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What Racial Justice Protests Have Achieved, And What Activists And City Leaders Plan For The Future




Black Lives Matter-Los Angeles supporters protest outside the Unified School District headquarters calling on the board of education to defund school police on June 23, 2020 in Los Angeles, California.
Black Lives Matter-Los Angeles supporters protest outside the Unified School District headquarters calling on the board of education to defund school police on June 23, 2020 in Los Angeles, California.
Mario Tama/Getty Images

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The killing of George Floyd on May 25, 2020 sparked nationwide protests decrying racism and police brutality against Black people.

It’s been nearly two months and protests are still happening all over the country, including in Southern California, Portland, Chicago, Oakland and other cities. In Los Angeles, community demands have spurred the city council to approve a $150 million cut in LAPD funding and inspired reductions to the county Sheriff’s department budget. Activists are eager to secure concrete policy changes -- like proposals to create a crisis response plan to respond to some 911 calls with mental health professionals or social workers instead of armed LAPD officers, and develop alternatives for enforcing traffic laws.

On Thursday, AirTalk convened a discussion about Los Angeles activists' goals, policy changes already achieved at the city level, what reimagining community safety looks like and where L.A.'s Defund the Police movement goes from here.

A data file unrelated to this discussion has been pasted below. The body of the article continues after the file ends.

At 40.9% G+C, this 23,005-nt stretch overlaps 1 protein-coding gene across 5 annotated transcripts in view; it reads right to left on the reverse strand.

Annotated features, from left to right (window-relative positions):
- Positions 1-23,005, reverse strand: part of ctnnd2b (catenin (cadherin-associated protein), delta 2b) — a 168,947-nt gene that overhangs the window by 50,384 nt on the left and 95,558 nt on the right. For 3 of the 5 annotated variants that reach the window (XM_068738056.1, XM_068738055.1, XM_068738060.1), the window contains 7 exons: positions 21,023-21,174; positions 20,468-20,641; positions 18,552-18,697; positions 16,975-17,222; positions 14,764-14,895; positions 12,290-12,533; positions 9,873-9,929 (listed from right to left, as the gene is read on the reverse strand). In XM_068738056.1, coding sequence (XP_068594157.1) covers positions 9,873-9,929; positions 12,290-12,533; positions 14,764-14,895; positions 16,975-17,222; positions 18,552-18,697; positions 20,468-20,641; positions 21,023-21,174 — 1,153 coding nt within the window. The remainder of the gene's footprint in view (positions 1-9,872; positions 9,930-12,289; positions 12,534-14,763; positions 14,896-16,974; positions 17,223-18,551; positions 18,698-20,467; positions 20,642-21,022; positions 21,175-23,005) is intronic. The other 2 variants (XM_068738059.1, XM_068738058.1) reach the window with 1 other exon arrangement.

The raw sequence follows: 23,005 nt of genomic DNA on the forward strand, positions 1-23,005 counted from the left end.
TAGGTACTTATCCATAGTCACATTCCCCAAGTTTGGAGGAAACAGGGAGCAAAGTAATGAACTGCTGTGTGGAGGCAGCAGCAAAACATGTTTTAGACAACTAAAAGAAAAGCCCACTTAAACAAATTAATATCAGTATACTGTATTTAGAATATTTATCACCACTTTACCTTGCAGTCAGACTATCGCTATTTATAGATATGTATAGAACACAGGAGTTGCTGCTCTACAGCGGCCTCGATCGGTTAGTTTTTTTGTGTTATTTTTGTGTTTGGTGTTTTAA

With guest host Libby Denkmann

Guests:

Herb Wesson, Los Angeles City Councilmember representing the 10th Council District, which includes the West Los Angeles neighborhoods of Koreatown, Mid City, Leimert Park, Crenshaw Manor and Baldwin Village; he tweets @HerbJWesson

Melina Abdullah, professor of Pan-African studies at Cal State LA and co-founder of the Los Angeles chapter of Black Lives Matter; she tweets @DocMellyMel

Pete White, founder and executive director of the Los Angeles Community Action Network (LA CAN),  a community organization that works on anti-poverty issues

Alex Vitale, professor of sociology and coordinator of the Policing and Social Justice Project at Brooklyn College, part of the City University of New York system (CUNY), and author of several books, his latest is “The End of Policing” (Verso, October 2017); he tweets @avitale